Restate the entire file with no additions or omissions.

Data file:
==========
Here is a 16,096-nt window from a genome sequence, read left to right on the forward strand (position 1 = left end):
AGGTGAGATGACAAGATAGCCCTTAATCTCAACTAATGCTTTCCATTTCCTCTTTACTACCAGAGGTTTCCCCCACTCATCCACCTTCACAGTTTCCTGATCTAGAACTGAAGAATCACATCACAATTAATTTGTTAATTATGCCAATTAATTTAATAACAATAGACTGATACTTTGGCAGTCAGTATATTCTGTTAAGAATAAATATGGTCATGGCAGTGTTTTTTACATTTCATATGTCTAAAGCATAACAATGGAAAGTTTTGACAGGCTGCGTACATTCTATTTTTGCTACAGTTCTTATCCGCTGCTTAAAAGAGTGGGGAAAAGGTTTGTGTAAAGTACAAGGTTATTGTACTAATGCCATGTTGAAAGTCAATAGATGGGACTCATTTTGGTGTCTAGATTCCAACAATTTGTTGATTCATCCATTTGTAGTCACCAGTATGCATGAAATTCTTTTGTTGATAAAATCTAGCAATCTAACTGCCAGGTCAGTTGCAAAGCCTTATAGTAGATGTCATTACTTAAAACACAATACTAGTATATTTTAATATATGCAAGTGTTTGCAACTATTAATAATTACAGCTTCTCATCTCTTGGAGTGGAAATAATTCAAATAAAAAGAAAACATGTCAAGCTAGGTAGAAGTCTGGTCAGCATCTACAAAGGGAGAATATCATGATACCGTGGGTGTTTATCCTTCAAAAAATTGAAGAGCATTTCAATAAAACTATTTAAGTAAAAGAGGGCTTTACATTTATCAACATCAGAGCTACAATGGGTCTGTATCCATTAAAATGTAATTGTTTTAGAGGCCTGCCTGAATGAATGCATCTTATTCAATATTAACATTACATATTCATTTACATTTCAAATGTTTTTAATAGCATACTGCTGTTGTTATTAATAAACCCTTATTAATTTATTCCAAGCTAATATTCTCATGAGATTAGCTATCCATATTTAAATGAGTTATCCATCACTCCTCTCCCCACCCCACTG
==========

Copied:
Here is a 16,096-nt window from a genome sequence, read left to right on the forward strand (position 1 = left end):
AGGTGAGATGACAAGATAGCCCTTAATCTCAACTAATGCTTTCCATTTCCTCTTTACTACCAGAGGTTTCCCCCACTCATCCACCTTCACAGTTTCCTGATCTAGAACTGAAGAATCACATCACAATTAATTTGTTAATTATGCCAATTAATTTAATAACAATAGACTGATACTTTGGCAGTCAGTATATTCTGTTAAGAATAAATATGGTCATGGCAGTGTTTTTTACATTTCATATGTCTAAAGCATAACAATGGAAAGTTTTGACAGGCTGCGTACATTCTATTTTTGCTACAGTTCTTATCCGCTGCTTAAAAGAGTGGGGAAAAGGTTTGTGTAAAGTACAAGGTTATTGTACTAATGCCATGTTGAAAGTCAATAGATGGGACTCATTTTGGTGTCTAGATTCCAACAATTTGTTGATTCATCCATTTGTAGTCACCAGTATGCATGAAATTCTTTTGTTGATAAAATCTAGCAATCTAACTGCCAGGTCAGTTGCAAAGCCTTATAGTAGATGTCATTACTTAAAACACAATACTAGTATATTTTAATATATGCAAGTGTTTGCAACTATTAATAATTACAGCTTCTCATCTCTTGGAGTGGAAATAATTCAAATAAAAAGAAAACATGTCAAGCTAGGTAGAAGTCTGGTCAGCATCTACAAAGGGAGAATATCATGATACCGTGGGTGTTTATCCTTCAAAAAATTGAAGAGCATTTCAATAAAACTATTTAAGTAAAAGAGGGCTTTACATTTATCAACATCAGAGCTACAATGGGTCTGTATCCATTAAAATGTAATTGTTTTAGAGGCCTGCCTGAATGAATGCATCTTATTCAATATTAACATTACATATTCATTTACATTTCAAATGTTTTTAATAGCATACTGCTGTTGTTATTAATAAACCCTTATTAATTTATTCCAAGCTAATATTCTCATGAGATTAGCTATCCATATTTAAATGAGTTATCCATCACTCCTCTCCCCACCCCACTG